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Enhancing the WPF Screen Capture Program with Window Borders

Pete Brown - 09 February 2011

In my previous post on creating a simple WPF Screen Capture program, I showed the basics of using the Win32 API and some WPF to take screen shots of other applications, regions on the screen, or the full screen. In this post, we'll enhance that sample to add a visible indicator of what window is being captured.

This example uses the full-screen almost-invisible WPF Window we created in the previous example. However, I've refactored the code and made a discrete window type. To the Window's xaml, I added the transparency properties as well as a red selection region.

<Window x:Class="PeteBrown.ScreenCapture.CaptureWindow"
Height="300" Width="300"
<Rectangle x:Name="WindowHighlight"
StrokeThickness="3" />

Those window style and transparency settings were set in code in the previous version.

The capture window itself is very similar to what we had in the previous example. However, I added two events (discussed below), and the code to handle the highlight. Here's the highlight code:

private IntPtr _hoveredHWnd = IntPtr.Zero;
void CaptureWindow_MouseMove(object sender, MouseEventArgs e)
Point current = e.GetPosition(this);
Point screenCoords = PointToScreen(current);

// this hide and show causes flicker, but using this
// approach, there's not much you can do about that.
// Caching the window rect doesn't help in the case of overlapping
// windows. One thing you could do is run through and cache *all*
// window rects. You could do some interesting things with that
// but unless you restrict yourself to top-level windows, you'll
// have a lot of rects to deal with

IntPtr hWnd = User32.WindowFromPoint(new Win32Point((int)screenCoords.X, (int)screenCoords.Y));


if (hWnd != IntPtr.Zero)
// don't bother changing things if this is the same
// window we've been over
if (hWnd != _hoveredHWnd)
// get the dimensions of the window we're hovered over
Win32Rect rect = new Win32Rect();
User32.GetWindowRect(hWnd, out rect);

Point topLeft = PointFromScreen(new Point(rect.Left, rect.Top));

WindowHighlight.Width = rect.Width;
WindowHighlight.Height = rect.Height;
WindowHighlight.Margin = new Thickness(
Width - rect.Width - topLeft.X,
Height - rect.Height - topLeft.Y);

WindowHighlight.Visibility = Visibility.Visible;

This code hides the window, calls the API call to get the hWnd under the mouse cursor, then, if the window isn't already selected, sizes and moves the red rectangle to highlight the bounds of that hWnd. To be clear, there is a fair amount of flicker when you keep the mouse relatively steady over the same window. I need to do something about that.

As I mentioned, the selection code itself is very similar to what we had before, but with the addition of WindowSelected and Canceled events.

private Point _mouseDown;
void CaptureWindow_MouseLeftButtonDown(object sender, MouseButtonEventArgs e)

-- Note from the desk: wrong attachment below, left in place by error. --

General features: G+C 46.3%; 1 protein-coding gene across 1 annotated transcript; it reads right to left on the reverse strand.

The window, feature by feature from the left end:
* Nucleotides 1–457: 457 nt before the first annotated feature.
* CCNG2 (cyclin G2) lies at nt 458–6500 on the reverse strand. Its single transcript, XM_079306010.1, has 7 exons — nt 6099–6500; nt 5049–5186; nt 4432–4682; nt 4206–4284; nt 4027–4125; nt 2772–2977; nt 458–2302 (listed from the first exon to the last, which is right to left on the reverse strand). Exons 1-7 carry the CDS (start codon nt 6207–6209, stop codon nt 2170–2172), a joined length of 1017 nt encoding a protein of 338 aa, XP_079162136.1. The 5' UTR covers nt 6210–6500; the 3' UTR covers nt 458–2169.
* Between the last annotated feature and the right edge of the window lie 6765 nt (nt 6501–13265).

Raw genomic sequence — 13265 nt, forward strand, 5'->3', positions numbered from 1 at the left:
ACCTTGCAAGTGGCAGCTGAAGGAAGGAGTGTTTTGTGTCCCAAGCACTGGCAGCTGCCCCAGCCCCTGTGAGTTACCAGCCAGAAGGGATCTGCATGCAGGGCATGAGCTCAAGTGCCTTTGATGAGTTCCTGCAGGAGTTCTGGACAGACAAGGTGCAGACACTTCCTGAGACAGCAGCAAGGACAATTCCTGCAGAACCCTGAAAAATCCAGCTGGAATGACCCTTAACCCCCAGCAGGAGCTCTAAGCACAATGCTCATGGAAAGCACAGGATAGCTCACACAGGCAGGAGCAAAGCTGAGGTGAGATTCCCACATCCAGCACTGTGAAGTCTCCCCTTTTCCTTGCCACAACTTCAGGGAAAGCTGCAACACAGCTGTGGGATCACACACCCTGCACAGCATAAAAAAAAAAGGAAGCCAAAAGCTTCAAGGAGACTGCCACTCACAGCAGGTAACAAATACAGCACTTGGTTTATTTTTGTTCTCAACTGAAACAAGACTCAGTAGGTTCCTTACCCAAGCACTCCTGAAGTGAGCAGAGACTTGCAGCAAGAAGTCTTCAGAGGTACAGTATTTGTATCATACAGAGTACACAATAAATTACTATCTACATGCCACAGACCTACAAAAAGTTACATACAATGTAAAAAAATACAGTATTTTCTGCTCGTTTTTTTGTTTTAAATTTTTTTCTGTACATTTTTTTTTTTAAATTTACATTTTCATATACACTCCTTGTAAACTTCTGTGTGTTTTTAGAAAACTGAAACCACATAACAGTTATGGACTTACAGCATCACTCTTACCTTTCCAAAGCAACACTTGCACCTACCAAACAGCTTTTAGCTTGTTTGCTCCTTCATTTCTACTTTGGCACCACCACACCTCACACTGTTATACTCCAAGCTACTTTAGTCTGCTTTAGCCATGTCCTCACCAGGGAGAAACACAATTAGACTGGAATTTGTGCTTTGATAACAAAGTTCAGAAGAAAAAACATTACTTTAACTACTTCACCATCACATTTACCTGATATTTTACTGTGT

_mouseDown = e.GetPosition(this);

void CaptureWindow_MouseLeftButtonUp(object sender, MouseButtonEventArgs e)
Point current = e.GetPosition(this);

if (Math.Abs(_mouseDown.X - current.X) < 10.0 &&
Math.Abs(_mouseDown.Y - current.Y) < 10.0)
// this is the window they want

Point screenCoords = PointToScreen(current);

IntPtr hWnd = User32.WindowFromPoint(new Win32Point((int)screenCoords.X, (int)screenCoords.Y));

SelectedHWnd = hWnd;


protected void OnWindowSelected()
if (WindowSelected != null)
WindowSelected(this, EventArgs.Empty);

The attached source code includes the cancel and event wire-up code as well.

I then modified the calling code in the main window to use the new window and sink the new events. Originally, I had this as a modal window with a regular DialogResult. However, due to the need to actually hide the window before making the Win32 API call (setting visibility or opacity wouldn't work), and re-show it, that doesn't work. So, I went from a modal approach to an event-driven approach.

In this partial screen shot (taken with normal print screen) you can see the red selection highlight around Visual Studio.


Note that as was the case in the previous version of the code, the calls here do not restrict you to the main window hWnd. I'll want to modify the code to do that for this specific scenario (where we're expanding the size to include the border and shadow), but still retain an "any hWnd" mode, as that's pretty useful as well.


The Clipboard functionality is still disabled. I'll address that in an upcoming post. I promise! :)


Source Code and Related Media

Download /media/73989/petebrown.screencapture2.zip
posted by Pete Brown on Wednesday, February 9, 2011
filed under:        

2 comments for “Enhancing the WPF Screen Capture Program with Window Borders”

  1. Alsays:
    I have a procedure in my code similar to yours. It works under Windows 7 but not in Vista (the reason to use Vista is that we have legacy systems, and by now we have to maintain such equipment). All the win32 calls are returning true (or at least not 0), but when I draw the captured image at OnRender, it does not show anything.

    Aditionally, I have checked that the bitmapsource can be saved (e.g. as a png file), and there is something in there. The content of the image file seems correct, but the alpha channel is set incorrectly. If the image file is open in a viewer that handles the alpha channel, it shows a transparent image. In contrast if it is open with Paint, the image is correctly visualized.

    I run your application (BTW really nice piece of work) and I checked that it behaves as in my code.

    Any idea about how to fix this issue?


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